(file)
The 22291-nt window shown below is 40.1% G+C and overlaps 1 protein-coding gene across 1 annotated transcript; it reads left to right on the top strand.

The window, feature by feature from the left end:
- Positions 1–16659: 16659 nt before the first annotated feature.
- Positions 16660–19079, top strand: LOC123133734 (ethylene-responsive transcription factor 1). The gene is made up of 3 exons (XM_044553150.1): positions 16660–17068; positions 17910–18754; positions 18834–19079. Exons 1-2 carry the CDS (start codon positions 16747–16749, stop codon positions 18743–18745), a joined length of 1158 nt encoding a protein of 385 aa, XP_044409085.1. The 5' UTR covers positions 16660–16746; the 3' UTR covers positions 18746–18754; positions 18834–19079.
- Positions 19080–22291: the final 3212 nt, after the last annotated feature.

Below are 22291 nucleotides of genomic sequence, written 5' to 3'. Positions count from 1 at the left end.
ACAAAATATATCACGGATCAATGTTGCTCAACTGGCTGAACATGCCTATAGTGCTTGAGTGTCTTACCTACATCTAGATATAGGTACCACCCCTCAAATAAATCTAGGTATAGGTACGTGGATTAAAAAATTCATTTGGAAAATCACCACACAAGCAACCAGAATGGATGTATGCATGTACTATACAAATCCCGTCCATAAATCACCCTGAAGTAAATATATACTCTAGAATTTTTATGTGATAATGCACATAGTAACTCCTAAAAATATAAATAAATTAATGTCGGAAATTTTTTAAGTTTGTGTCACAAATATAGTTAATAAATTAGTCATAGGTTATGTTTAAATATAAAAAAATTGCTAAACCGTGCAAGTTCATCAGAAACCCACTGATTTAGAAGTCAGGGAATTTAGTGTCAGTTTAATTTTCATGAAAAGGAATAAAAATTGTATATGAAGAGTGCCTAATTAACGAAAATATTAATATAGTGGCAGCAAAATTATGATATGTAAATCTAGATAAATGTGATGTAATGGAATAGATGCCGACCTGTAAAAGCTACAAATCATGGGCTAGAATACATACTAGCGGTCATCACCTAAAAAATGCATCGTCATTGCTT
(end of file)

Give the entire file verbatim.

The 22291-nt window shown below is 40.1% G+C and overlaps 1 protein-coding gene across 1 annotated transcript; it reads left to right on the top strand.

The window, feature by feature from the left end:
- Positions 1–16659: 16659 nt before the first annotated feature.
- Positions 16660–19079, top strand: LOC123133734 (ethylene-responsive transcription factor 1). The gene is made up of 3 exons (XM_044553150.1): positions 16660–17068; positions 17910–18754; positions 18834–19079. Exons 1-2 carry the CDS (start codon positions 16747–16749, stop codon positions 18743–18745), a joined length of 1158 nt encoding a protein of 385 aa, XP_044409085.1. The 5' UTR covers positions 16660–16746; the 3' UTR covers positions 18746–18754; positions 18834–19079.
- Positions 19080–22291: the final 3212 nt, after the last annotated feature.

Below are 22291 nucleotides of genomic sequence, written 5' to 3'. Positions count from 1 at the left end.
ACAAAATATATCACGGATCAATGTTGCTCAACTGGCTGAACATGCCTATAGTGCTTGAGTGTCTTACCTACATCTAGATATAGGTACCACCCCTCAAATAAATCTAGGTATAGGTACGTGGATTAAAAAATTCATTTGGAAAATCACCACACAAGCAACCAGAATGGATGTATGCATGTACTATACAAATCCCGTCCATAAATCACCCTGAAGTAAATATATACTCTAGAATTTTTATGTGATAATGCACATAGTAACTCCTAAAAATATAAATAAATTAATGTCGGAAATTTTTTAAGTTTGTGTCACAAATATAGTTAATAAATTAGTCATAGGTTATGTTTAAATATAAAAAAATTGCTAAACCGTGCAAGTTCATCAGAAACCCACTGATTTAGAAGTCAGGGAATTTAGTGTCAGTTTAATTTTCATGAAAAGGAATAAAAATTGTATATGAAGAGTGCCTAATTAACGAAAATATTAATATAGTGGCAGCAAAATTATGATATGTAAATCTAGATAAATGTGATGTAATGGAATAGATGCCGACCTGTAAAAGCTACAAATCATGGGCTAGAATACATACTAGCGGTCATCACCTAAAAAATGCATCGTCATTGCTT